The findings are based on data from the NHS staff survey, the most recent edition of which was published in February 2019, and Labour shared their calculations with us.
Based on what we’ve seen, it’s very much plausible that staff typically work a million hours of unpaid overtime a week collectively, but the data doesn’t show it definitively. These million hours would be spread between hundreds of thousands of NHS staff working a number of hours overtime per week.
Almost 463,000 staff responded to the question “On average, how many additional UNPAID hours do you work per week for this organisation, over and above your contracted hours?”
42% said 0 hours, 44% said up to 5 hours, 10% said 6-10 hours, and 4% said 11 or more hours.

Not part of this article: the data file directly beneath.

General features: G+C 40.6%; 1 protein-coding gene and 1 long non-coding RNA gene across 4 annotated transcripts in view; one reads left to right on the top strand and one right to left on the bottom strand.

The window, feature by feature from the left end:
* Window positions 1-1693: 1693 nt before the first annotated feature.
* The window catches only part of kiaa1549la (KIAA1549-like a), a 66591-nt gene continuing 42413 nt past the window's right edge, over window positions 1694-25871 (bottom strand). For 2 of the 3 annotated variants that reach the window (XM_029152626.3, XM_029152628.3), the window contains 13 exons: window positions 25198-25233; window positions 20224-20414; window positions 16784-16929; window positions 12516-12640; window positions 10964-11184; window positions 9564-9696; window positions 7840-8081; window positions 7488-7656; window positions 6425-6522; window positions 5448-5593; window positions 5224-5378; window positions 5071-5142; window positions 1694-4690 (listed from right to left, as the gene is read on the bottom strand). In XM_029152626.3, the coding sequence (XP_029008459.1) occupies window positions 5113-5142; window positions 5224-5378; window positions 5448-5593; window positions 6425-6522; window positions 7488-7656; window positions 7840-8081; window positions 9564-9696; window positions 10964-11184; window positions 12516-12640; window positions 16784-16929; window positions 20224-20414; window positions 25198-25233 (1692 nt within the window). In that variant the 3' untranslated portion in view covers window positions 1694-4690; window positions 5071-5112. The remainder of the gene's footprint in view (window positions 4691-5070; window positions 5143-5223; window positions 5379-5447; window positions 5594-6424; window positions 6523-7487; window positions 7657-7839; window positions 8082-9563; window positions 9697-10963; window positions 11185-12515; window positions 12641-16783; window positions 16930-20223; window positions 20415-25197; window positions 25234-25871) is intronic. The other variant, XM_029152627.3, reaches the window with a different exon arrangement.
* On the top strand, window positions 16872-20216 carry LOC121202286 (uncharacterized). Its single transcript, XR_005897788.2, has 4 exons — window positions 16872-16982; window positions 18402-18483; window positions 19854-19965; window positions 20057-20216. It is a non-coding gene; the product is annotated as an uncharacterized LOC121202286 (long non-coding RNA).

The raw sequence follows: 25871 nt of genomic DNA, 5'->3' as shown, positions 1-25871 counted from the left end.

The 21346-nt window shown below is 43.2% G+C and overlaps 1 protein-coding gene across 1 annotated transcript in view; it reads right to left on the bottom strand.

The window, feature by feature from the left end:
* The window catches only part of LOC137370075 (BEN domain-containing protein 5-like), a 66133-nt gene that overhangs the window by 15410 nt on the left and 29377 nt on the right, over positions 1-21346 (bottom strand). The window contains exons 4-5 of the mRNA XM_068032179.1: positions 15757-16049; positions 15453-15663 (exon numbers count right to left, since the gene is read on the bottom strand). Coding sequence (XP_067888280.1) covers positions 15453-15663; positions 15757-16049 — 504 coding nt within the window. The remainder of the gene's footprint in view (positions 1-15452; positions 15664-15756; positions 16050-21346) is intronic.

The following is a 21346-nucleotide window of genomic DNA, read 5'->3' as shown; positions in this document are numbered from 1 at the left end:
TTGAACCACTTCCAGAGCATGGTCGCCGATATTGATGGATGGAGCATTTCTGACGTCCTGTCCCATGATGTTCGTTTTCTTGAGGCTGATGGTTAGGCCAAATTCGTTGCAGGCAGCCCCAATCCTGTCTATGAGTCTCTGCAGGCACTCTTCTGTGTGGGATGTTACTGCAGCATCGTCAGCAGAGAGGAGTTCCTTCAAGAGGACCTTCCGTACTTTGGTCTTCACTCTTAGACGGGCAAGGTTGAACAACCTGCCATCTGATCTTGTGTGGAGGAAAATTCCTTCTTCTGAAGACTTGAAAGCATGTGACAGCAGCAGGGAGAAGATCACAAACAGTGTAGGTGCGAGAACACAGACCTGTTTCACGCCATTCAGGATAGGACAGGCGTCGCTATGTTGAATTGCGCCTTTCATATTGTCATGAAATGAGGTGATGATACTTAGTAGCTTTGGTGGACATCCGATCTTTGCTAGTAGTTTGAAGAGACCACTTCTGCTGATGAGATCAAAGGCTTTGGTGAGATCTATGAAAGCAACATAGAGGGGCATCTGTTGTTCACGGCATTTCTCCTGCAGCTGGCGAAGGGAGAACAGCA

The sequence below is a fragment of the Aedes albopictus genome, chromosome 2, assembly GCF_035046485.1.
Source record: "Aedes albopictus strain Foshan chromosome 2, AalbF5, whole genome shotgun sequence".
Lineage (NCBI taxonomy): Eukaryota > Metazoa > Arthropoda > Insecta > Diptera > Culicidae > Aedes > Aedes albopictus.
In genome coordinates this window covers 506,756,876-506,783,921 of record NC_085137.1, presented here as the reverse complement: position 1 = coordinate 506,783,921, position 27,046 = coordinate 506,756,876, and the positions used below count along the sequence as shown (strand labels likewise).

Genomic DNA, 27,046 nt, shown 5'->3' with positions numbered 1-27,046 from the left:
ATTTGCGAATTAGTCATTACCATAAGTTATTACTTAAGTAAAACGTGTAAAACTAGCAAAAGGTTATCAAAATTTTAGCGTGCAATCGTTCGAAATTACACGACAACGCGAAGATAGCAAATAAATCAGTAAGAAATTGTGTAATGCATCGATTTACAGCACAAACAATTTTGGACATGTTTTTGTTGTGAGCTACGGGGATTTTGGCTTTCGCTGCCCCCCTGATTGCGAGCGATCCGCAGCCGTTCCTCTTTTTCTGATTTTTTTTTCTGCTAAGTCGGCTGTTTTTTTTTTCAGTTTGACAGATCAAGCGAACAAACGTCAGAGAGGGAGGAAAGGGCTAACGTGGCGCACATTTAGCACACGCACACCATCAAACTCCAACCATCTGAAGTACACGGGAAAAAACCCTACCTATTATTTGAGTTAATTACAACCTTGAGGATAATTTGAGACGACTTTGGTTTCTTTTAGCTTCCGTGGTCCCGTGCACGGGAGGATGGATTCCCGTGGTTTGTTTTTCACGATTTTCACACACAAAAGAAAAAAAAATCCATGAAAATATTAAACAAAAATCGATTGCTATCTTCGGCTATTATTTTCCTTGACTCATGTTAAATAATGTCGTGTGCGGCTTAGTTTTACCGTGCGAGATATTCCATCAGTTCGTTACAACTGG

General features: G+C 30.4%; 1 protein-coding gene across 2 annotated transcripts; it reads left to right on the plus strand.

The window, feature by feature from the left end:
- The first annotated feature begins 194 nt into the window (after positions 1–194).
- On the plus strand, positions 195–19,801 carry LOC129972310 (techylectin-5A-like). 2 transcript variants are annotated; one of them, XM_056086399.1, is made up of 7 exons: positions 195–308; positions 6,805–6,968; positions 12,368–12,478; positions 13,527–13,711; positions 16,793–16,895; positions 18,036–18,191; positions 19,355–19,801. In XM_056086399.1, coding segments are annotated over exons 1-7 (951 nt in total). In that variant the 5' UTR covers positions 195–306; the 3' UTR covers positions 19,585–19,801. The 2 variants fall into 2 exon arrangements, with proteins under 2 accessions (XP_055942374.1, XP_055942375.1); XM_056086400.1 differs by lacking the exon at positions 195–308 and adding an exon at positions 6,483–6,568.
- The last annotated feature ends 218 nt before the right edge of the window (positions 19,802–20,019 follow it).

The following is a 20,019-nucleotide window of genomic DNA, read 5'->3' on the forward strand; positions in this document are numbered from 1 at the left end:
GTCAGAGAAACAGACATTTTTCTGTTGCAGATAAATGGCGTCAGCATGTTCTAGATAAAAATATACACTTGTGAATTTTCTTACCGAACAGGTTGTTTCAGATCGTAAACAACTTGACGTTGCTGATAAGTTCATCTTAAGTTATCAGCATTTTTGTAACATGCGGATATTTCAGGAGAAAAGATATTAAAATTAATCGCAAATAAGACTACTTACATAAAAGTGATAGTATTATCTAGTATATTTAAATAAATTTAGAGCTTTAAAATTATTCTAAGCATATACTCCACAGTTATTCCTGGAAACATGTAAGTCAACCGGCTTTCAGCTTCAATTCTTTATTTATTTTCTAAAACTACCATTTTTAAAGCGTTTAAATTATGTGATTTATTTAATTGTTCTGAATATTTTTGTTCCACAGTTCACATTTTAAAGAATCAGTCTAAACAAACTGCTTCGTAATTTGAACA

If you assume that staff typically worked the average amount of overtime within the range they selected (so 8 hours for those who answered 6-10 hours, for example), this comes to roughly 1.1 million hours of unpaid overtime a week.
But that’s a broad-brush assumption and we can’t be certain that’s the case. If you were more cautious and assumed staff worked at the lower end of those ranges, it would show staff working about 670,000 hours unpaid a week
Nevertheless, the data certainly suggests it’s plausible that over one million hours of unpaid overtime are worked a week.
It’s also important to remember that this survey was answered by 46% of the 1.1 million staff to whom it was sent out (and of those who answered, 93% answered the unpaid overtime question). So it won’t reveal the full extent of unpaid overtime within the NHS in England.
We also don’t know whether those who answered the survey are representative of the rest of the wider NHS, or whether they did significantly more, or less, unpaid overtime than others.